Severe headaches are the most common symptom of a ruptured aneurysm, but the symptoms can prevent themselves suddenly.
One local woman underwent emergency surgery at Aurora BayCare Medical Center for two aneurysms, and is working on managing stress as the holiday season approaches as a part of her recovery.
Lisa says the first sign of her aneurysms was the worst headache of her life.
“I thought, this is is, something’s wrong,” she said.
Lisa sought medical attention, and her condition was diagnosed.
“And she goes, ‘Well you have two brain aneurysms,’ and it’s like, well I’m glad somebody told me about this,” Lisa said. “My mother died of one so I was like, ‘Am I going to make it?'”
Lisa was rushed to Aurora BayCare Medical Center for emergency surgery with Dr. Gerald Eckardt.
“There’s two different ways that you can treat aneurysms,” Dr. Eckardt told Local 5, “through open surgery or through the artery again through a coiling procedure, where we work inside the vessel to close the aneurysm.”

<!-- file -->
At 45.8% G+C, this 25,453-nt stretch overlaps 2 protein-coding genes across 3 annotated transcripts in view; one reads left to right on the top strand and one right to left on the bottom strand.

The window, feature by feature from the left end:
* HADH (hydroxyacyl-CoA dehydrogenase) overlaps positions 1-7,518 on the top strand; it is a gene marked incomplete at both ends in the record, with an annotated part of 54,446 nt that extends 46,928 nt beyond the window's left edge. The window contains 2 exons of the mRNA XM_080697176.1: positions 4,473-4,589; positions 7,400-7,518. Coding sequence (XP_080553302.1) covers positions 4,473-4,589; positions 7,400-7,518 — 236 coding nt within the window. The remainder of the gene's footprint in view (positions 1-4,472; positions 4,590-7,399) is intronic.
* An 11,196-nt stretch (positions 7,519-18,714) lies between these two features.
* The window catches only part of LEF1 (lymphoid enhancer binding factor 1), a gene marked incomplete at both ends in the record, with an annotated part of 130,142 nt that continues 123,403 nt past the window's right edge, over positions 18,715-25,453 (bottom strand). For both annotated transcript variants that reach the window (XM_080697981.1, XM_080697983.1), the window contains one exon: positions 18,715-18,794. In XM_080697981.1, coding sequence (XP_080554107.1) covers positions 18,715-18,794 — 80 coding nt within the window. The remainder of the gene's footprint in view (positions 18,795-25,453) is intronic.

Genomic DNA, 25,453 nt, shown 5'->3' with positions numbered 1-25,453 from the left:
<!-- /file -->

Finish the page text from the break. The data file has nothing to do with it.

The surgery successful, Lisa and Dr. Eckardt are now focused on preventing another aneurysm.
Factors that can lead to an aneurysm include smoking, genetics, and high blood pressure, which can be brought on by stress.
“If someone’s under a look of stress, then typically the blood pressure does raise, and certainly can promote aneurysm growth, but also aneurysm rupture,” Dr. Eckardt explained.
That could explain why hospitals typically see an uptick in ruptures around the holiday season.
“We would typically see more ruptured aneurysms toward the end of the year,” Dr. Eckardt said, “and we’d always seem to get busier at the end of the year for reasons we can’t explain.”
That in mind, Lisa is working on managing her stress levels as this holiday season approaches.
“If you can alleviate stress in your life, that’s a major factor,” she said. “That’s hard to do in this day and age, and I haven’t gotten that far yet.”
To prevent aneurysms, doctors also recommend not smoking and watching your blood pressure.